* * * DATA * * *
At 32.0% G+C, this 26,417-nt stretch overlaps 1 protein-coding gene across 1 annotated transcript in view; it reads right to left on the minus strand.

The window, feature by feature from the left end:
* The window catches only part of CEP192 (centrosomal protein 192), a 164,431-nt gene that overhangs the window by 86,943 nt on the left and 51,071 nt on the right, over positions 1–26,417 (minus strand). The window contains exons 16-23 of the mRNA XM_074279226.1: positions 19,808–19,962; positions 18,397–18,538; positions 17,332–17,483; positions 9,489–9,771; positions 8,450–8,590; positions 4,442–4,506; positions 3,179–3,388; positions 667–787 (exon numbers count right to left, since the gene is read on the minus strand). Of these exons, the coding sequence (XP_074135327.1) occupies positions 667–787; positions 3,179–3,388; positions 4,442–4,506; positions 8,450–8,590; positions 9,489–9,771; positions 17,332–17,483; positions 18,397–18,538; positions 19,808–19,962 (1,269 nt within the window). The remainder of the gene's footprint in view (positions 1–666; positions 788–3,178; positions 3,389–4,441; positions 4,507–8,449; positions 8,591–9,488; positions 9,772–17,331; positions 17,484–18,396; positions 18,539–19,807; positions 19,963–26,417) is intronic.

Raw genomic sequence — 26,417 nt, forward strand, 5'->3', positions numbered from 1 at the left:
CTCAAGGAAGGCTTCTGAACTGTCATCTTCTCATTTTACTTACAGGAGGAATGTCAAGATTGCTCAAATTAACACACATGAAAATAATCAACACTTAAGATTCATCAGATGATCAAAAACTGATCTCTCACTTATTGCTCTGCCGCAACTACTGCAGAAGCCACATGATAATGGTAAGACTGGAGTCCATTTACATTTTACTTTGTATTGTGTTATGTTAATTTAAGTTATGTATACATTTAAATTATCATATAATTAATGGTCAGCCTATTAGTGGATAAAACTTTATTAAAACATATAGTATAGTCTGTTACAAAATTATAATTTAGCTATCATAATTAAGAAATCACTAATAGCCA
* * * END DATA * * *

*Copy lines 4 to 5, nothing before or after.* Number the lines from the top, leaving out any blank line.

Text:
Raw genomic sequence — 26,417 nt, forward strand, 5'->3', positions numbered from 1 at the left:
CTCAAGGAAGGCTTCTGAACTGTCATCTTCTCATTTTACTTACAGGAGGAATGTCAAGATTGCTCAAATTAACACACATGAAAATAATCAACACTTAAGATTCATCAGATGATCAAAAACTGATCTCTCACTTATTGCTCTGCCGCAACTACTGCAGAAGCCACATGATAATGGTAAGACTGGAGTCCATTTACATTTTACTTTGTATTGTGTTATGTTAATTTAAGTTATGTATACATTTAAATTATCATATAATTAATGGTCAGCCTATTAGTGGATAAAACTTTATTAAAACATATAGTATAGTCTGTTACAAAATTATAATTTAGCTATCATAATTAAGAAATCACTAATAGCCA